Saturday, 8 January 2011
This is the story of Aron Ralston.
Enjoys: long walks in the desert, mountain-biking, climbing, listening to music, having wacky adventures in the wilderness.
Would like to meet: huge massive boulder for existential journey of self-discovery and potential self-mutilation and dismemberment.
Hey, kids! It's that one where Jimmy Franco chops his own arm off!
It's not really a spoiler to say that, seeing as it is a true story and it only happened about seven years back. Plus it's the only real reason anybody wants to see this film. "It'll make you faint!" "It's the most gruesome thing mankind has ever conceived!" "He's got an arm off!" Etc.
Franco plays Ralston, an outdoorsy douche who gets his hand trapped between a boulder and a canyon wall and must attempt first to survive and then to escape.
That's about it.
It shares a similar claustrophobic set-up with last year's Ryan Reynolds-in-a-box flick, "Buried", but whereas "Buried" was a tight action-thriller in a confined space, director Danny Boyle treats the conceit here as a ticket into Ralston's increasingly addled psyche.
We see flashbacks, dreams and hallucinations of Ralston's past and even his future, all shot in grainy, arty Boyle-o-rama, and as his mind becomes more unhinged, so does the editing and imagery. Boyle overdoes a few editorial tics here and there, but overall it is visceral and vital cinema.
The big surprise here is how funny the film is, displaying a lightness of touch completely at odds with the potentially bleak and harrowing situation. Much of this is down to Franco.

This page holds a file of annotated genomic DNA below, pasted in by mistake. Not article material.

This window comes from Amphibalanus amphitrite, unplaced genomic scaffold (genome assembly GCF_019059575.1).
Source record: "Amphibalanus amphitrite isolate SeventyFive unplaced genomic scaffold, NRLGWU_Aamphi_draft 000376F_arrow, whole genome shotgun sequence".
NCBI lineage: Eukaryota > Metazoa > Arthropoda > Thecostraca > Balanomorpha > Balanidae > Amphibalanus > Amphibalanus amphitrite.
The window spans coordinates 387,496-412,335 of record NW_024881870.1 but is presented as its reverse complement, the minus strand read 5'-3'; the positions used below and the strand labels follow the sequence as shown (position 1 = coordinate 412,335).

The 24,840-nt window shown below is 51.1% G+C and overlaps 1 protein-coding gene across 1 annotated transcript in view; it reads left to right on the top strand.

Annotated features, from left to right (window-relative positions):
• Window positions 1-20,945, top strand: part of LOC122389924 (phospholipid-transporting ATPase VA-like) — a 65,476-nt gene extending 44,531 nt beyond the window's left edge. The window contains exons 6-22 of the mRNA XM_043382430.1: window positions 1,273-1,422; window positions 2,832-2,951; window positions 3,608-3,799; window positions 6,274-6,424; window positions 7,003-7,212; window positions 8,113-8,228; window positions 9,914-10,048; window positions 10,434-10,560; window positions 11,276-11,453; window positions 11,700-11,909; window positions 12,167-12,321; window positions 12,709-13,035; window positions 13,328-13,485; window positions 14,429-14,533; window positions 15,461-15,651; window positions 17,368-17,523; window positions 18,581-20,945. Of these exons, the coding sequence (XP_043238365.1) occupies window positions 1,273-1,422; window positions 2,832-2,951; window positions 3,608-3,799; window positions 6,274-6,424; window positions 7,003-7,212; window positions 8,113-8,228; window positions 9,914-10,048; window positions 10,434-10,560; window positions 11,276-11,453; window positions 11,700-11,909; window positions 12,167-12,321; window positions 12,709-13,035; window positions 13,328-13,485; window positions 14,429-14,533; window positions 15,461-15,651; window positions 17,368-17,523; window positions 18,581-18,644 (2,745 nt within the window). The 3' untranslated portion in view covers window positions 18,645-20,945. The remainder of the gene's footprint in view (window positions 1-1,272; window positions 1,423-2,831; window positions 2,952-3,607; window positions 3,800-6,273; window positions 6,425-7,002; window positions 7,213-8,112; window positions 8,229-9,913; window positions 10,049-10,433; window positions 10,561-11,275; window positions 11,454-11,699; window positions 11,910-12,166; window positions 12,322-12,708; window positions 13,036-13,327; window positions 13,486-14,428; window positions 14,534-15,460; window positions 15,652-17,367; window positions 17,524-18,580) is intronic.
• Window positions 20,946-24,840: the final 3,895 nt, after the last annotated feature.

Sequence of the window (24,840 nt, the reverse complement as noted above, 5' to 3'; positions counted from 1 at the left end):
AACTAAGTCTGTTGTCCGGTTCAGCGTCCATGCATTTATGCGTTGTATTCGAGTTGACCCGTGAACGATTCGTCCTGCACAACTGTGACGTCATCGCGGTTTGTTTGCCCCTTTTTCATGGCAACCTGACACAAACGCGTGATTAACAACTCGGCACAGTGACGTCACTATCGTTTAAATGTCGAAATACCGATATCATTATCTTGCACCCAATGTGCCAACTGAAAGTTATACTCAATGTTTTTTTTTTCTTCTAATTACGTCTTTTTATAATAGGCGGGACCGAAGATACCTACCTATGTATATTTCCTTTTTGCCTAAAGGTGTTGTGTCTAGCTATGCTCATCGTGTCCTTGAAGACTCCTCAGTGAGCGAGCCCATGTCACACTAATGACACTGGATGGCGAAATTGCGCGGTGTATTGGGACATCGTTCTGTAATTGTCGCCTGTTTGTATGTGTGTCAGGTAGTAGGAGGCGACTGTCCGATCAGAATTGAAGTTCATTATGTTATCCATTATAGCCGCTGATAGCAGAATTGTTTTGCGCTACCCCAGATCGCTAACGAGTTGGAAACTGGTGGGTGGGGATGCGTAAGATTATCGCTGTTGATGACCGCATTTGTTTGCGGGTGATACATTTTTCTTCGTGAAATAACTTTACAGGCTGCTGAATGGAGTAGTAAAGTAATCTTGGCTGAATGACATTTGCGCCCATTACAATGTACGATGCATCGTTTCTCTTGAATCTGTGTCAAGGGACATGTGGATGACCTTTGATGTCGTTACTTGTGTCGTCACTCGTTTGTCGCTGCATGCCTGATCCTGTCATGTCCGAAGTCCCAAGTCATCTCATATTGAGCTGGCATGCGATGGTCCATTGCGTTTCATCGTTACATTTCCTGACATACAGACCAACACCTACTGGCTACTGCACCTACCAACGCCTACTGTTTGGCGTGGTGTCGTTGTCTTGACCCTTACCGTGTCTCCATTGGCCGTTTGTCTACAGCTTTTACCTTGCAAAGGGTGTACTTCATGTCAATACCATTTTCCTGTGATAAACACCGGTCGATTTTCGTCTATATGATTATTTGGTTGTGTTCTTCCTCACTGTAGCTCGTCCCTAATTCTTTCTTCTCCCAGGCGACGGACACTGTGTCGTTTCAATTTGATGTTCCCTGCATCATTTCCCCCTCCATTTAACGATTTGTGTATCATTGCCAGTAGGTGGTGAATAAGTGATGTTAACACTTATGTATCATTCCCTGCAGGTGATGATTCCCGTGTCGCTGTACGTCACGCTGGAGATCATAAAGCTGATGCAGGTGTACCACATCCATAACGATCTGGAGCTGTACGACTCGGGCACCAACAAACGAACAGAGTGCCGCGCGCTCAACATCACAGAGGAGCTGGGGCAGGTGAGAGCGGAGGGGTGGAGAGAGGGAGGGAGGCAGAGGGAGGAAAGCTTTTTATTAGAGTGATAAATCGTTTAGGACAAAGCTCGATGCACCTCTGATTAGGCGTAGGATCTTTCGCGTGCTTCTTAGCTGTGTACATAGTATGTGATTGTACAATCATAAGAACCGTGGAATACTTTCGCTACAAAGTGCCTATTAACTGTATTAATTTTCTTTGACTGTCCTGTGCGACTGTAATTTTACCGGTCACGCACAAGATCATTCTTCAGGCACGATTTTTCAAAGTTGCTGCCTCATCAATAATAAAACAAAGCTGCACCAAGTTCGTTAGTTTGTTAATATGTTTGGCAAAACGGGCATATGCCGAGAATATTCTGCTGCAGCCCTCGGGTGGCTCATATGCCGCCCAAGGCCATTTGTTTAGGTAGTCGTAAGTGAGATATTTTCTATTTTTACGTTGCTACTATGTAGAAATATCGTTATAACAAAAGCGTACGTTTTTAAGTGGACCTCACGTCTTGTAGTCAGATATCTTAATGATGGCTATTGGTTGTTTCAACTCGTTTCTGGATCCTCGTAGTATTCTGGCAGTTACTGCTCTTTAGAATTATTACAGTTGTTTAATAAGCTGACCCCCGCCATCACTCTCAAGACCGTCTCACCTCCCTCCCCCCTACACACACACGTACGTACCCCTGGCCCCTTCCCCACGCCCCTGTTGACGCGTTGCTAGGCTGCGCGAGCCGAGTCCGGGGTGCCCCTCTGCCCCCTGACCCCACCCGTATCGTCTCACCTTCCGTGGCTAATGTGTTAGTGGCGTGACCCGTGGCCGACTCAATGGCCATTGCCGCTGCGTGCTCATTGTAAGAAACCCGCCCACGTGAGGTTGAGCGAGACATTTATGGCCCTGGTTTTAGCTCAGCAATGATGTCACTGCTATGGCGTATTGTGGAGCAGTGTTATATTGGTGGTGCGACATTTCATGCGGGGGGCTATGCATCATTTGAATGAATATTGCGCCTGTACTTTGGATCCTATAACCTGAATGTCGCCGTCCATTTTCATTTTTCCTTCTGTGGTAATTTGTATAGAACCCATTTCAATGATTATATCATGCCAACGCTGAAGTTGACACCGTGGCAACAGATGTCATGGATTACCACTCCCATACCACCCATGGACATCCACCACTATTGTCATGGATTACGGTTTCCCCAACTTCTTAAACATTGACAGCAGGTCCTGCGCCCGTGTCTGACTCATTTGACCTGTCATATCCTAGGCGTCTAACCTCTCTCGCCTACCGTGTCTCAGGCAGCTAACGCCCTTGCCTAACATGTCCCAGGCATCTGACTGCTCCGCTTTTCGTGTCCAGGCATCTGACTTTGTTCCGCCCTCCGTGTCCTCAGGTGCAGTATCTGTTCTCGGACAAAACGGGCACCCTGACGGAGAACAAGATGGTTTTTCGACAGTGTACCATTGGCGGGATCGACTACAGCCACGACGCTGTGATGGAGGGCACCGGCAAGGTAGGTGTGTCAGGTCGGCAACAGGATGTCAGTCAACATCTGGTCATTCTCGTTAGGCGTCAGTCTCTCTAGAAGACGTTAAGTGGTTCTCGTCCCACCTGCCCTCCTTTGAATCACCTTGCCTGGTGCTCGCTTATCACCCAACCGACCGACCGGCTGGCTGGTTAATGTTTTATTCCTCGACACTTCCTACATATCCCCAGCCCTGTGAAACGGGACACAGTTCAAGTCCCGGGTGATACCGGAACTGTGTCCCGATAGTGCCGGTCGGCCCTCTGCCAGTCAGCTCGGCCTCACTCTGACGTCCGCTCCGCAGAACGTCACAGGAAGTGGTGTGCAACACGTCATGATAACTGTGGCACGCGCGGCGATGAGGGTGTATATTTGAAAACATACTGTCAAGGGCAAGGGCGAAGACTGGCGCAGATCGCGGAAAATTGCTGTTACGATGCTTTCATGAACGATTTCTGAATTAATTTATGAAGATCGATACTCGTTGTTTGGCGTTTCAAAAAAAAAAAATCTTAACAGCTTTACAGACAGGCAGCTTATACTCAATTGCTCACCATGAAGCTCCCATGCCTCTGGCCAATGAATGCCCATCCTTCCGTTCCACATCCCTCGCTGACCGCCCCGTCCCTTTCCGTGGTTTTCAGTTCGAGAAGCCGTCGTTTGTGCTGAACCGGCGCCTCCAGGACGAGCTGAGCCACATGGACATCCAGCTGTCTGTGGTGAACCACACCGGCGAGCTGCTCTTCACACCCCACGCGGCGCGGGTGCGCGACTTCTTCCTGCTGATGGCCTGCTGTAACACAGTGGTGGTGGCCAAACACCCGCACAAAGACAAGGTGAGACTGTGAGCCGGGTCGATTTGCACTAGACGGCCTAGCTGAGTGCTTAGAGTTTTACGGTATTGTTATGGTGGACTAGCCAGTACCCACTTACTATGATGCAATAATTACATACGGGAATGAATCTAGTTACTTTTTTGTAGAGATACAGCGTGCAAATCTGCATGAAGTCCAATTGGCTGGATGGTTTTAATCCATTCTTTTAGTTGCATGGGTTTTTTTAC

Franco is simply awesome. It's a similar kind of performance to Reynolds' in "Buried", but whereas Reynolds was continually dealing with plot developments, Franco gives us what is essentially a 90 minute character piece. He makes Ralston simultaneously likable and a little repellent, smug but earnest, self-aware but stupid, innocent yet wily, and lots of other contradictory statements. It's a great performance and, come Oscar time, expect to see the scene where Ralston interviews himself on an imaginary talkshow in the "Best Actor" nominations reel.
"But what about the arm-chopping?!", I hear you cry. Well, it is gruey, but it's nothing you haven't seen worse than in a "Saw" film or summat. It is, however a remarkably intense sequence that is foreshadowed and built up to almost unbearably tense effect. Boyle presents the chopping like a frenetic action sequence, all jagged edits and pounding music, as if our hero is finally knuckling down to kick some ass. His own arm's ass.
It's a peculiarly exhilarating scene, almost as if we go through the cathartic operation with him. We want that bastard arm off! And when it finally is, the relief is palpable.
There are moments where you may find yourself questioning whether Ralston REALLY talked to himself that much, or pondering the authenticity of Ralston's account (he finds video footage of the two hotties he was guiding before boulder-gate, pauses a nice wet-t-shirt cleavage shot and then decides against cracking one out? Come on!), and the flashbacks and psychological images don't really reveal much, but these are quibbles that get squished under a mighty rock of quality.
My personal complaint is that, after going through all this shit and having something of an epiphany that he might just be a selfish cock-knocker, we find out that Ralston is still an outdoorsy douche to this day, but he must be even more insufferable now because he does it all with only one arm. Or a robotic claw or something. So he didn't really learn anything.
So see it for an intense and inventive excursion into a slightly dickish man's long, dark tea-time of the soul, and a near-perfect one-man show by the one-time Harry Osborne.